That Washington staffer mantra is that aides, “like children, should be seen and not heard,” said one administration official who expressed disdain over the Instagram posts. This means that staffers should never be the focus of the story, or photo, if they can help it, and instead always should redirect attention toward the elected politicians they serve.

On Capitol Hill, Manley added, if a staffer elevated himself or herself in any way, the chief of staff of the office would tell them to knock it off.

Acting White House chief of staff Mick Mulvaney, in contrast, runs the West Wing in a fairly forgiving fashion. Unlike his military-trained predecessor, retired general John Kelly, Mulvaney is not strict about which aides attend meetings or squeeze onto Air Force One, and gives the Trump kids carte blanche.

A White House press aide declined to comment and would not answer questions on the record about whether it had a social media policy for staffers.

But the personal Instagram posts of White House staffers seemed far more prolific than usual compared to previous trips, said one former administration official.

Many of the aides’ Twitter feeds are associated with the White House and will be archived, whereas staffers largely see Instagram as their own personal domain, the former official added — where they are free to post as they wish.

Sanders’ Instagram feed gave off the most controlled vibe. It featured photos of her boss and the first lady meeting veterans or appearing at the D-Day events alongside photos of White House staffers dressed up for the State Dinner at Buckingham Palace, or attending another fancy dinner at the Winfield House.

Both Ivanka Trump and Sanders’ feeds included photos or historical images of the week’s more somber events at Normandy. And the official White House accounts focused on images of Trump appearing presidential, giving his address at the D-Day ceremony, standing before crowds of veterans or appearing with other world leaders or military officials in uniform.

Ethics experts continue to bemoan the way the president and White House staffers often promote Trump businesses — noting in this case that many of the posts amounted to unpaid ads for Trump’s Ireland golf course. And the Doonbeg property now uses photos of the president golfing there in its promotional materials.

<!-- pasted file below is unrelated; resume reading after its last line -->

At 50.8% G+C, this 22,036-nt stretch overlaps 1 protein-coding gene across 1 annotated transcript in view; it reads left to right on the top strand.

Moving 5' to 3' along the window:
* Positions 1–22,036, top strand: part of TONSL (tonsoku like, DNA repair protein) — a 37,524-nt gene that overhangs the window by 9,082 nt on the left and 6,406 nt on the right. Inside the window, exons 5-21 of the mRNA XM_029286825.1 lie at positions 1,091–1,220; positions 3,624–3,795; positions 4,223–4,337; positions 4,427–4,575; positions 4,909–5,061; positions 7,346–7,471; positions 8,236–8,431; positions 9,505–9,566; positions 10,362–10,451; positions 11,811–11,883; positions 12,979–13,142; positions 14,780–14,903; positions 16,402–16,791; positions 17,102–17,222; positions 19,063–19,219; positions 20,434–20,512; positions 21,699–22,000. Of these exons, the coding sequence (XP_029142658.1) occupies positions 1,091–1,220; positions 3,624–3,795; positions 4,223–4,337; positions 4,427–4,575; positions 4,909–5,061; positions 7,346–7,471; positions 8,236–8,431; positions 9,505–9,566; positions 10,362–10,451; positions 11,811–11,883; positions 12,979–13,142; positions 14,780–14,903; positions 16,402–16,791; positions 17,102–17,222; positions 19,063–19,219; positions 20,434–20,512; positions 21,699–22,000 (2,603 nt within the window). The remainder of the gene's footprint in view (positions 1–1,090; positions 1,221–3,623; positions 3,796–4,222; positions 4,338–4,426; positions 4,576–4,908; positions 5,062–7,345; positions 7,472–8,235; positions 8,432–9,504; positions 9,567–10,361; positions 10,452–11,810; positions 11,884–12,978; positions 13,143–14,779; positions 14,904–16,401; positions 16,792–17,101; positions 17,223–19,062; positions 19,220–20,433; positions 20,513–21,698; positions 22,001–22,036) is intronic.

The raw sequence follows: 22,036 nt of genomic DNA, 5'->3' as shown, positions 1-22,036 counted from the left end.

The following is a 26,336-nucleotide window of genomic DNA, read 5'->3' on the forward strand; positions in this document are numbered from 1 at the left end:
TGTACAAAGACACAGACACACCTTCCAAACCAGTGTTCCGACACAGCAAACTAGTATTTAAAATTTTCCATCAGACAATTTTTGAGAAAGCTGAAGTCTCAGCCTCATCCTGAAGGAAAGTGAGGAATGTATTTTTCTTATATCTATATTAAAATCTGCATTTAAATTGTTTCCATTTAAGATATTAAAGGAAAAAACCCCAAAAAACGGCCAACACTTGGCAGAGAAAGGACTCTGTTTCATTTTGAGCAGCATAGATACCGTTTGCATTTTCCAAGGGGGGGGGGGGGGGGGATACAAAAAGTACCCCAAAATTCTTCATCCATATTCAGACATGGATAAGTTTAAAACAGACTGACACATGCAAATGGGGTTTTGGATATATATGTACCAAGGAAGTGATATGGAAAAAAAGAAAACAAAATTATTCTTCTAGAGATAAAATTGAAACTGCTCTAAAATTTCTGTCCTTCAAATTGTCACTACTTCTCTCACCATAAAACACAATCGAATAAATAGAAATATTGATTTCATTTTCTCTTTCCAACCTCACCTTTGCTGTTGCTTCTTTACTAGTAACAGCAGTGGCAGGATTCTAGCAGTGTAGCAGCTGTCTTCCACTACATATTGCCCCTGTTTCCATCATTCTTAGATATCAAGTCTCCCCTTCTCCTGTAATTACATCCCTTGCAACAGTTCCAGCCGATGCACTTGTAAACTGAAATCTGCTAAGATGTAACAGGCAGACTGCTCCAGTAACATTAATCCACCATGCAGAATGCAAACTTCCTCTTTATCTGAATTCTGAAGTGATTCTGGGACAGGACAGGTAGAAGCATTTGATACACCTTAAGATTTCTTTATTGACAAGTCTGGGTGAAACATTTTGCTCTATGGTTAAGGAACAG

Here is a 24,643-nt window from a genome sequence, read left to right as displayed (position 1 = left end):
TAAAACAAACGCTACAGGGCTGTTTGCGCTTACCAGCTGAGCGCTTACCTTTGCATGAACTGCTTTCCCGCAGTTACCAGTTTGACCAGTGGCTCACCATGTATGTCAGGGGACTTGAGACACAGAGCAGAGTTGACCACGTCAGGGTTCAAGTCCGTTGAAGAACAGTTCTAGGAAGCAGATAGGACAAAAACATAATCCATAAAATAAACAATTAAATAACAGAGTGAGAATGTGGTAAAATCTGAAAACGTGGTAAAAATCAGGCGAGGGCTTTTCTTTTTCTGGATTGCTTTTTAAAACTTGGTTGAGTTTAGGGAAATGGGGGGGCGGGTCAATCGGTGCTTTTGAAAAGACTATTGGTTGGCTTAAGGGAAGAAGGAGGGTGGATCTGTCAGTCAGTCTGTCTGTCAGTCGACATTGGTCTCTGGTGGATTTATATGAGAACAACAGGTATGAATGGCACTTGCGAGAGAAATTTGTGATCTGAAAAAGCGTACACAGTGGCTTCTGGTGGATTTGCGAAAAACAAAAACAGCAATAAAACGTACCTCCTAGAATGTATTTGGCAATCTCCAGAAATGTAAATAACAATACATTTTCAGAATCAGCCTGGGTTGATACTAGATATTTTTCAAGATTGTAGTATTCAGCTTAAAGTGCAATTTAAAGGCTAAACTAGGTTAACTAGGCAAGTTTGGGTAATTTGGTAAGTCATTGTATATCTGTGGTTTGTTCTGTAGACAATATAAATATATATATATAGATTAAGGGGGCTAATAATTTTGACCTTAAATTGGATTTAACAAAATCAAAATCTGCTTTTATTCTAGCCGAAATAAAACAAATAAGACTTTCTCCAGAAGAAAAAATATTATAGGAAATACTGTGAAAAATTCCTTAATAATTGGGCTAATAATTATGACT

"One thing that is really a problem, as I see it, is anything they are putting out there that has them at Trump properties. That is using their official position and the office of the presidency to promote and advance the president’s businesses. That seems like a clear abuse,” says Noah Bookbinder, the executive director of CREW, a non-profit that has sued the president several times over ethics issues.

One professor who studies the interplay between social media and politics thought the top aides’ Instagram posts seemed like an attempt to exert some control over the narrative of the trip as chaotic, a perception fueled by the president’s attacks on House Speaker Nancy Pelosi on Twitter and in his interview with Fox News host Laura Ingraham at the American Cemetery in Normandy.

“Even while Trump has been on the visit, his normal Twitter antics have been going on. We see this attempted corrective to it with the aides’ really staged and nice photos. It is all very positive and laudatory. They frankly seem quite excited to be there,” said Shannon McGregor, an assistant professor of communications at the University of Utah. “I imagine that is an attempt strategically to deflect from him.”

Trump is unlikely to see the staffers’ social media posts, especially on platforms outside of Twitter, said two former administration officials, and if someone called his attention to the luscious landscape shots of his Irish golf course, he would not mind.

“Are you kidding me?” one of the former administration officials added. “Posting about Trump’s golf course? They may get bonuses for doing that."